Thursday, September 28, 2006

Economist bias, Dawkins and missing Wright

The Economist last week reported a 40% reduction in Sunday church attendance as “Christianity is collapsing”/”being routed”, when it’s probably largely a reduction in the frequency of church attendance amongst professed believers - each week Churches have far more people going to them than any other communal activity. Then they handed Dawkins’s latest rant (over which most scientists shake their heads sadly) to a gushing uncritical reviewer who ignores the howlers well documented by Alastair McGrath, Dennis Noble and others.

We should be able to expect balance and objectivity from the Economist.

I dipped into said rant in a bookshop today - he does refer to McGrath's critique once, saying that it was an accurate summary of his scientific ideas, but his only answer to McGrath's substantive points is "I find myself writing 'teapot' beside them."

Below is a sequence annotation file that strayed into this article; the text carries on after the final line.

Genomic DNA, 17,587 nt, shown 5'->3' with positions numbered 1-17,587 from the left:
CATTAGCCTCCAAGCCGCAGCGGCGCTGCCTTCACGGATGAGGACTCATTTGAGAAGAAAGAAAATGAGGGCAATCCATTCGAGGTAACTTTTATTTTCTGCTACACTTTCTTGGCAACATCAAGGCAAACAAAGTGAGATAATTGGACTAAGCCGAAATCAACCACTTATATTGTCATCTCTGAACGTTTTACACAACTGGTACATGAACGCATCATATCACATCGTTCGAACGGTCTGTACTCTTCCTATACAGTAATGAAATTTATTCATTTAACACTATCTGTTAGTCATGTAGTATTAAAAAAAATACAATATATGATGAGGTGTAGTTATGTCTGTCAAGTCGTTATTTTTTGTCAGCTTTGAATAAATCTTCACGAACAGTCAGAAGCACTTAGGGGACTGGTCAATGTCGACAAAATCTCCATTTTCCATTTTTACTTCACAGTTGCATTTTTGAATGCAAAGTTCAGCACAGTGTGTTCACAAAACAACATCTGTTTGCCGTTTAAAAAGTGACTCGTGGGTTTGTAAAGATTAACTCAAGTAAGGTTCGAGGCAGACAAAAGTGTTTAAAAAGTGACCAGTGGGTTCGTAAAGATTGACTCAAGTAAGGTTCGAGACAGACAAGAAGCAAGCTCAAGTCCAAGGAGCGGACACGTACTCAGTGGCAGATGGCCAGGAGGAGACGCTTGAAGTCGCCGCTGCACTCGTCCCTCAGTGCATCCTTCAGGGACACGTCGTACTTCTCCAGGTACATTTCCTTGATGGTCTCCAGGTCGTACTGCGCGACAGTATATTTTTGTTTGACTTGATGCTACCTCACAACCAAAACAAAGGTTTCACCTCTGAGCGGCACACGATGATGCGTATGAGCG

My mother's 75 birthday tomorrow (in Cornwall) which means I shall miss Tom Wright at the Area Conference - a great pity since he's a great man and I'd like to see him again soon.


Monday, September 25, 2006

Brown, and the MegaMosque

Brown wants an 'independent board' for the NHS because he knows that the NHS faces a horrendous squeeze in the next few years. His unstatinable spending without reform has failed, the gusher of public money has to be turned off, the PFI and Pensions deals mean that the real financial situation is much worse than the published figures allow etc. So he hopes that an 'independent board' will take the political heat.

Meanwhile the Telegraph suggest that a huge row is about to erupt about this proposed Mega-mosque. Its backers are the Tablighi Jamaat, a "missionary organisation" that says it is non-political and peaceful but has a very dubious track record. A senior FBI anti-terrorism official has called it a recruiting ground for al-Qa'eda, and the French secret services described it as "an antechamber for fundamentalism". Its current European headquarters are in Dewsbury, home town of Mohammed Siddique Khan, leader of the July 7 suicide bombers, who attended the local mosque. Much of the funding for the Markaz, which will cost about £100 million, is expected to come from Saudi Arabia. It is wholly out of keeping with the area, will attempt to impose its alien sect of Islam on the diverse local community, and should not be allowed.